For the person who approaches them with all his theories safely put to sleep, and his mind on the alert for the distinguishing notes in what he is about to perceive, there is a glamour compounded of sensuous appeal and spiritual association in the first flash of this mysterious work. It is like the binding of some priceless illuminated manuscript, inlaid with ivory, adorned with gold, and set with precious stones.
As you look closer, it is as if you had turned the covers of a book wherein you behold a series of splendid Illustrations. The long-familiar stories are here retold with a simplicity, a clearness, and a completeness that, alongside of the blurred images these tales usually evoked, must have seemed to most of Duccio's contemporaries like the buoyant sparkle of the morning after groping dark. And not this alone: Duccio did not merely furnish the best attainable pictographs. He gave the stories he told all the value that he, as a man of genius, felt in them; he lifted his spectators to his own level of perception.
Let us glance at a few of these scenes. In a palace, at the end of two rows of pondering thought-vexed greybeards, sits a majestic boy. On the left a woman and an old man entering lift up their hands in amazement and reproach. Never has the story of 'Christ among the Doctors' found a fitter illustration. Not a figure too much; nothing trivial, yet not a touch to lift it beyond human sympathy. Attitude, gesture, and expression can do no more for the theme.
Another scene: Christ addresses His disciples before He bends to wash their feet. He sits facing them, hieratic, majestic, and they look as if, though they have known Him long, for the first time He is now revealed to them. Fervour of ecstatic credence, the pathetic yearning to lift one's self up, to comprehend, to make one's own the good manifested for too brief a moment, have perhaps never again been so convincingly rendered. Expression -- and, be it noted, individual expression, for here are different ages and different temperaments -has never been a more obedient handmaid of the gift for sublime interpretation.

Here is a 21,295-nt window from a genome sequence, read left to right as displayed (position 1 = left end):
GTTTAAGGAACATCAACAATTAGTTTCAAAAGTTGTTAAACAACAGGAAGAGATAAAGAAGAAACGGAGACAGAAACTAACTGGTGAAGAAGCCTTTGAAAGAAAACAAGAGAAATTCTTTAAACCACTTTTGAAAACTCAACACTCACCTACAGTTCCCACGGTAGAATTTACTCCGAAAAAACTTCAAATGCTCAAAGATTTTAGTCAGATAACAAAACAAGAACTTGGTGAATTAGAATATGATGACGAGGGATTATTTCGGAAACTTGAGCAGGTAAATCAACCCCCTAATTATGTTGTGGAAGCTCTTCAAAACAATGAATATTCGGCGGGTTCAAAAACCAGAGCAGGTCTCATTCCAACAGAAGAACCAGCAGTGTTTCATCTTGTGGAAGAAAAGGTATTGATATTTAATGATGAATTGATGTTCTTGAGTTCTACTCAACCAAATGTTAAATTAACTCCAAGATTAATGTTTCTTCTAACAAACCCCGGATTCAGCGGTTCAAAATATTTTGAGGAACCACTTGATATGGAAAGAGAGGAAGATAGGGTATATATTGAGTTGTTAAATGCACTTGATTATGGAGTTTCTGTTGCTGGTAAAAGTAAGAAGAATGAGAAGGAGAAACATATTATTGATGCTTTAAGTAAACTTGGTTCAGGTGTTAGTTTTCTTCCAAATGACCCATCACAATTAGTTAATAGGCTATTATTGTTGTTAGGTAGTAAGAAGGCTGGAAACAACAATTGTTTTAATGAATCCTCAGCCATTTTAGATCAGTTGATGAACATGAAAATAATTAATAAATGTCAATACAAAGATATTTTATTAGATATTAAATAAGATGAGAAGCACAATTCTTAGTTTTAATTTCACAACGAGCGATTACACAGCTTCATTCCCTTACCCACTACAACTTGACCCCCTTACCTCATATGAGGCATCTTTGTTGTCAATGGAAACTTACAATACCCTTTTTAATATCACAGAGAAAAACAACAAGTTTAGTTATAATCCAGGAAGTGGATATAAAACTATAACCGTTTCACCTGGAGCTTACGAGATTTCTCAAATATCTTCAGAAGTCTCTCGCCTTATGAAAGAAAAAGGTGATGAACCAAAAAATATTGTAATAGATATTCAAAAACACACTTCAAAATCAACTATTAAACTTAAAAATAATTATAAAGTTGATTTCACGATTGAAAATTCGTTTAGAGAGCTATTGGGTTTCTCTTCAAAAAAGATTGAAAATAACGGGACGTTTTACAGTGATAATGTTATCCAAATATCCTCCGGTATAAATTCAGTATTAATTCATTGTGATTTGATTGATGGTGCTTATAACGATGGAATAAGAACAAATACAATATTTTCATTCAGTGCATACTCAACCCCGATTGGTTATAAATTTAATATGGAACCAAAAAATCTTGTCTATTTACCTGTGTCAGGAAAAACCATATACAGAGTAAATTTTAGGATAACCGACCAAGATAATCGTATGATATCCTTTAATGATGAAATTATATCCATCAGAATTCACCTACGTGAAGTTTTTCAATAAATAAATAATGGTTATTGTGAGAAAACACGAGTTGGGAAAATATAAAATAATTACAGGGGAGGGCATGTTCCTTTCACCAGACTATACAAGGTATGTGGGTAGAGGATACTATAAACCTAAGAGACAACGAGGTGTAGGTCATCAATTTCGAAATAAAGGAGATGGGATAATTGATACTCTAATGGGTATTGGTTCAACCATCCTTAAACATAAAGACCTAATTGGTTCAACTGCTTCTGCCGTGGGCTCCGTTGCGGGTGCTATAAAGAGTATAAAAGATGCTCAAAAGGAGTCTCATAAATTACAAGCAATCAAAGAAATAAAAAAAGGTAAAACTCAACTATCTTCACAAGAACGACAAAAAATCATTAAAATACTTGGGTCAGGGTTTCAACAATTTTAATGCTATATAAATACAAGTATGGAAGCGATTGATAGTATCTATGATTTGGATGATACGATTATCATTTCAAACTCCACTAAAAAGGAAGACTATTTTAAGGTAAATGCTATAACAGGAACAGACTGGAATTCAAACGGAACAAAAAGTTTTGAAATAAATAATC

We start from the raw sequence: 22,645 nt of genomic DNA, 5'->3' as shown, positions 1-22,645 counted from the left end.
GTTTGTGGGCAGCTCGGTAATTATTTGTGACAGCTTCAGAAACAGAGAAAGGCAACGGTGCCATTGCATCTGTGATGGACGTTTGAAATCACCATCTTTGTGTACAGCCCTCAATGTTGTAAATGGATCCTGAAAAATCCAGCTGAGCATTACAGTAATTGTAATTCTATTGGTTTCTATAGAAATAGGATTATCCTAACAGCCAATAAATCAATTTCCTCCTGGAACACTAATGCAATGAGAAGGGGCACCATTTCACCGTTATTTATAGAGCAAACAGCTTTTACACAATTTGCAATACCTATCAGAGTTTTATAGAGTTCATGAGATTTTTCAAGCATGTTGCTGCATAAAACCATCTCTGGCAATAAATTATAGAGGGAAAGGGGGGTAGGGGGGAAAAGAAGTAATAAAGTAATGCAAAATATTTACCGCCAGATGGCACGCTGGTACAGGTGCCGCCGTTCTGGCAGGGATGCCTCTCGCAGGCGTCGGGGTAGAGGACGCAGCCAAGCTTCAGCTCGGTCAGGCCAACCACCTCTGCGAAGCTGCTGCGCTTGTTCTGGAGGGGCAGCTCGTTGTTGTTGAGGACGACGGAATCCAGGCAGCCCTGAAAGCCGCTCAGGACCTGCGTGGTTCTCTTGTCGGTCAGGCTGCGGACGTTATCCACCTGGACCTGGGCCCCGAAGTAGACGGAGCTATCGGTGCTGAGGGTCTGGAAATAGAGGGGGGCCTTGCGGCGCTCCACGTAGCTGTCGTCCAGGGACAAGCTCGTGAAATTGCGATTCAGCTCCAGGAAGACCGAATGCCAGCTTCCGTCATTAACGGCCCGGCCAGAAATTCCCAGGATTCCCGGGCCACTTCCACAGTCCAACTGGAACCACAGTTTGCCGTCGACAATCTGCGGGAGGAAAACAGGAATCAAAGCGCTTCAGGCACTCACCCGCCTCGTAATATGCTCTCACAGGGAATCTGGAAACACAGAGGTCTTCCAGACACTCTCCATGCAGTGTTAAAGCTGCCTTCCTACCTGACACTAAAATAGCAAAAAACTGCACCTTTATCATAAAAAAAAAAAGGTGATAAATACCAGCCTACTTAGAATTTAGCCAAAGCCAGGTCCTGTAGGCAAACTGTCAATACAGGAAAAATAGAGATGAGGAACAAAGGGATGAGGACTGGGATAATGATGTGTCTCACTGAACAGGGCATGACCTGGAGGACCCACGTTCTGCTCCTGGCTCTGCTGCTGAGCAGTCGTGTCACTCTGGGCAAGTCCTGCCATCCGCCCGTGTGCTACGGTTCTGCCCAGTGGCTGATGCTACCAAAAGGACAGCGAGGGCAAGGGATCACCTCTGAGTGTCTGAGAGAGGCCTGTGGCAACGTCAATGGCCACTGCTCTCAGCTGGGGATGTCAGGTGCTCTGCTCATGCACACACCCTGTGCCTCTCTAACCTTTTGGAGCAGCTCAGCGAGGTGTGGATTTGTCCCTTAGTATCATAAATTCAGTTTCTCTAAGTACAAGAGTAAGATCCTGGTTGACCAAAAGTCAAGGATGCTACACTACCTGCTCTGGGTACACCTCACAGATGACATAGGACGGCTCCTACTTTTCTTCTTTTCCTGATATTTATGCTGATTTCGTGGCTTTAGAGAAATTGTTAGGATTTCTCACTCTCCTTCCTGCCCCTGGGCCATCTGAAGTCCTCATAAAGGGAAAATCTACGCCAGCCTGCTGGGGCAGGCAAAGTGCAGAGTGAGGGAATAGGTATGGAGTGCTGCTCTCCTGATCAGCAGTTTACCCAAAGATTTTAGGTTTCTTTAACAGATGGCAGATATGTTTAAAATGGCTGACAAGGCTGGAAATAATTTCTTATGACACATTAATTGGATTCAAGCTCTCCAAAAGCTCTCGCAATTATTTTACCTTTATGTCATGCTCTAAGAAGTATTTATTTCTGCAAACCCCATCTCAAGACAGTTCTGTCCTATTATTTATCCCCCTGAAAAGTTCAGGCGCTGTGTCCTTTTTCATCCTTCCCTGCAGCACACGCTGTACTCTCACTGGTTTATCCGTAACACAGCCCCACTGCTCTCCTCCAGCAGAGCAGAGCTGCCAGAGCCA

In the next panel we see the disciples looking on while Christ washes Peter's feet. Consternation, almost horror, is on their faces, and incredulity withal, as if they cannot believe the evidence of their eyes. Christ is all pity and humility. Peter holds his hand to his head as if to make sure of his own identity.
It would be easy to fill the rest of this little book with descriptions of the scarcely surpassable triumphs of interpretation and expression to be met with in this one reredos of Duccio's. But one or two instances more must suffice. We see Christ, resplendent now in robes all gold, leaping through the gates of hell to deliver from limbo the patriarchs and prophets. They troop up to the mouth of the black cavern, majestic greybeards, with the yearning expectancy of thousands of years lingering on their faces.
Then, on earth, it is Easter Day, and as the light is breaking over the jagged rocks, the three Marys approach the tomb, and start back as they behold its lid swung open and upon it a white-stoled angel, radiant and glorious. I know no more impressive rendering of this most marvellous of all subjects. To the drama of expression and gesture, Duccio adds the drama of light, with all its transfiguring magic. A bronzed purple glow flashes through the thin air, and we feel the vivifying cool of the dayspring.
Renaissance Art, Renaissance Painting, Giorgione, Italian Art, Lotto, Giotto, The School of Leonardo, Raphael, Tintoretto, Paolo Veronese, Velasquez, Longhi, Massacchio, Verocchio, Naturalism, Duccio, Simone Martini, Renaissance Painters, Donatello, Pisanello, Liberale, Boticelli, Melozzo da Forli, Luca Signorelli, Michelangelo, Butinole, Zenalle, Bramante, Bramantino, Correggio, Leoardo da Vinci, Tactile Values, Humanism, The School of Verona, The Umbrian School, The School of Perugia, Domenico Brusasorci, Vincenzo Foppa, Milanese Art, Venetian Art, The School of Piedmont, Florence Art